A lot of Christian parents are tearing their hair out because they have done everything right. They honestly did raise their kids Christian. They didn’t delegate it to Sunday-school teachers: They were loving, patient, forgiving, generous, gracious, humble, and carefully passed these values down to their kids. Yet the kids still grew up, chose to be self-centered, self-righteous, greedy, impatient, unforgiving, unloving jerks.

Humans have free will. It’s a hard fact. They won’t always do as you wish. Nor even as God wishes. You should’ve realized this from the very first time they figured out how to shout, “No!”

When you raise ’em right, most of the time they turn out fine. But sometimes they don’t, which is why Solomon composed these proverbs:

Proverbs 10.1 KWL
Wise child, rejoicing father. Stupid child, grieving mother.
Proverbs 15.20 KWL
Wise child, rejoicing father. Stupid people disrespect their mothers.

Sometimes these verses are interpreted as if the child’s wisdom or denseness is all the parents’ fault: “You know why you have a wise child? Because the kid began with good parents.” Y’know, kinda like the following verses describe:

Proverbs 13.1 KWL
Instructive parent: Wise child. Never hear correction: Know-it-all child.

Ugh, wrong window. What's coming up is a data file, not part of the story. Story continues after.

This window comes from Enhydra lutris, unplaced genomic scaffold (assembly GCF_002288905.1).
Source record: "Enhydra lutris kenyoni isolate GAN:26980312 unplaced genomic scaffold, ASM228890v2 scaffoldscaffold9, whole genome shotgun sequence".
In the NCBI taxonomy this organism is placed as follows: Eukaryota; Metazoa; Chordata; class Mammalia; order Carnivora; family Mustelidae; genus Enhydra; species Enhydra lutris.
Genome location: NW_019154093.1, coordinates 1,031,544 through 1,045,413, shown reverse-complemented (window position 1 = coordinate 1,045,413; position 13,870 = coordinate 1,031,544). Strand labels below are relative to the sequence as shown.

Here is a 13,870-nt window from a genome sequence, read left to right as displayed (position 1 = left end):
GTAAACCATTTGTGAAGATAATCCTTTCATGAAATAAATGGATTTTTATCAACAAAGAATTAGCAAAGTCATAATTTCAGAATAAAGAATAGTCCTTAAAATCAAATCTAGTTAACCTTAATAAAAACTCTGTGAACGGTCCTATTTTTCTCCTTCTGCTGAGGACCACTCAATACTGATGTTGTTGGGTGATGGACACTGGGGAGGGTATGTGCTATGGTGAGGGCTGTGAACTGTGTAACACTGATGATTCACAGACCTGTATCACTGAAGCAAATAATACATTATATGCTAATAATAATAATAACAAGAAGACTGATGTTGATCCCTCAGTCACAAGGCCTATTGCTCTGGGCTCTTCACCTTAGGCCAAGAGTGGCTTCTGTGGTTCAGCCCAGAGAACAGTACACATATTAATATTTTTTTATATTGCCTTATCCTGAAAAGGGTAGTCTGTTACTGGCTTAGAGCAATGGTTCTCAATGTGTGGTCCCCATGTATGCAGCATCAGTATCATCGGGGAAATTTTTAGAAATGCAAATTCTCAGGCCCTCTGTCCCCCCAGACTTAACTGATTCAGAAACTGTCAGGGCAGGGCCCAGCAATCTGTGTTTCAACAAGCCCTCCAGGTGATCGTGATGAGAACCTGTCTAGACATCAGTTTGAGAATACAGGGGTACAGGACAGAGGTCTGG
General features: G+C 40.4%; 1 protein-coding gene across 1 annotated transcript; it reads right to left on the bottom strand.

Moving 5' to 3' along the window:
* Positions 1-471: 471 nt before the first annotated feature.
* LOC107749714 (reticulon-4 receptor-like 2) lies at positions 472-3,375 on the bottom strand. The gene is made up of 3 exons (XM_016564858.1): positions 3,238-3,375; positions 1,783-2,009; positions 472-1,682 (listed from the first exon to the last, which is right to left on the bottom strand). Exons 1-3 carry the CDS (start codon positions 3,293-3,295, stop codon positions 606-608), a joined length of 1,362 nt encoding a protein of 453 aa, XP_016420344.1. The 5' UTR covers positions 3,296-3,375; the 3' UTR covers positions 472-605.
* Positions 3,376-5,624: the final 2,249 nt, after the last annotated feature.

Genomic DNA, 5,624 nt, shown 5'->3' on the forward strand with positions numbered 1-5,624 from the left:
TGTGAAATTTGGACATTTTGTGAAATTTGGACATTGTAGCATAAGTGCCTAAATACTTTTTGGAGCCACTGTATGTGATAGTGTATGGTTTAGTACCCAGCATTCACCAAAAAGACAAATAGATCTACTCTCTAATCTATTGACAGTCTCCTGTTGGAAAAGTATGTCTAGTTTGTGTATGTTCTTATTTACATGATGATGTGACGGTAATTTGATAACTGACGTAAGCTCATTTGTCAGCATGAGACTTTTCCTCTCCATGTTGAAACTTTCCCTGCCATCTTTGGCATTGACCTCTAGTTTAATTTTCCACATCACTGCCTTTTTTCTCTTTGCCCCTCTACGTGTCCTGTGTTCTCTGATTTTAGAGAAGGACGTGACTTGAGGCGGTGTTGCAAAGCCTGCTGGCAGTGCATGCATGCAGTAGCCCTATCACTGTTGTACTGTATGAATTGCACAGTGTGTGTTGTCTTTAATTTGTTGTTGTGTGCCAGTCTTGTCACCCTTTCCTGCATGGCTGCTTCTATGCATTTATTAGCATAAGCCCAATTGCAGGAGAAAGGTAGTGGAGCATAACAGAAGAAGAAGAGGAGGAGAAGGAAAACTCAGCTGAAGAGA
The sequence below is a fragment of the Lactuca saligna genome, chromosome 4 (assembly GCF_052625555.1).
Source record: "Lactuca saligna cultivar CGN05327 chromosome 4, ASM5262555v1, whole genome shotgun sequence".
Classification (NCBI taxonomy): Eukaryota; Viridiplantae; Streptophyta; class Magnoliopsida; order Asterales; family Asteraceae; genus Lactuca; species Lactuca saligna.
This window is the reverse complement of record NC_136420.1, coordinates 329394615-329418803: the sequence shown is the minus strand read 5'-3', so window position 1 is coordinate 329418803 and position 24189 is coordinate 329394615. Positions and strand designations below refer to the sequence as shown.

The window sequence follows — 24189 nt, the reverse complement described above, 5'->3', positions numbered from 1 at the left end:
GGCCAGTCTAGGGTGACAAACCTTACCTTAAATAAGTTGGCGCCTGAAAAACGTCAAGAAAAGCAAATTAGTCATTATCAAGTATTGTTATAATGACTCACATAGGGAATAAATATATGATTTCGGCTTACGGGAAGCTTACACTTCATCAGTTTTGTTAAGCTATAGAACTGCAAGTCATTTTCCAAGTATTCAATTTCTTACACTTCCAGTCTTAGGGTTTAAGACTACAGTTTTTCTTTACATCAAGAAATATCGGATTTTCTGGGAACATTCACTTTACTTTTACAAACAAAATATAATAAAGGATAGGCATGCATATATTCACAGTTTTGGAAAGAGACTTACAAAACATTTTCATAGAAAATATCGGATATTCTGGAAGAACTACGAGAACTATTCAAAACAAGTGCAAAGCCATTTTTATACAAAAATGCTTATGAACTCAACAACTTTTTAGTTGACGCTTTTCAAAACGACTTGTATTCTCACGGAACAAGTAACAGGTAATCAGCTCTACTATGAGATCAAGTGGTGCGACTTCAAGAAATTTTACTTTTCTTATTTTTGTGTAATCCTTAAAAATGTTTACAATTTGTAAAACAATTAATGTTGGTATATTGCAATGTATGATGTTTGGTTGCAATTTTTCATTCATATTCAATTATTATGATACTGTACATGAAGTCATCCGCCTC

Proverbs 20.7 KWL
One who walks in integrity is a righteous person. After that person comes happy children.

But again: We all know exceptions. Kids with lousy parents who turn out all right anyway. Jacob raised Joseph, the prophet Samuel was raised by the head priest Eli, King David was largely influenced but didn’t take after King Saul, and so forth. Likewise great parents but awful children.

Proverbs are conditional. They’re not promises. There are actual promises of God found throughout the bible. (And I should point out some of these promises are also conditional: God telling people if they do [this] he’ll do [that]. Likewise many are unconditional: God’ll do his thing regardless of anything we do or don’t do.) But no such promises are found among the proverbs. None.

I know; some Christians’ very favorite verses are from Proverbs, and proverbial psalms. They’re quoted and treated as if they’re guarantees from the LORD Almighty. They’re not. Doesn’t matter how popular they are, nor how we repeat ’em like mantras. They weren’t meant to be promises, but general guidelines about how humans behave and how wisdom works. They’re generally true. A well-raised child generally snaps out of their rebelliousness, eventually. And some do. And some never do.

Never take a “Christian upbringing” for granted.

As I’ve written previously, our first responsibility with our kids as Christians is to disciple them.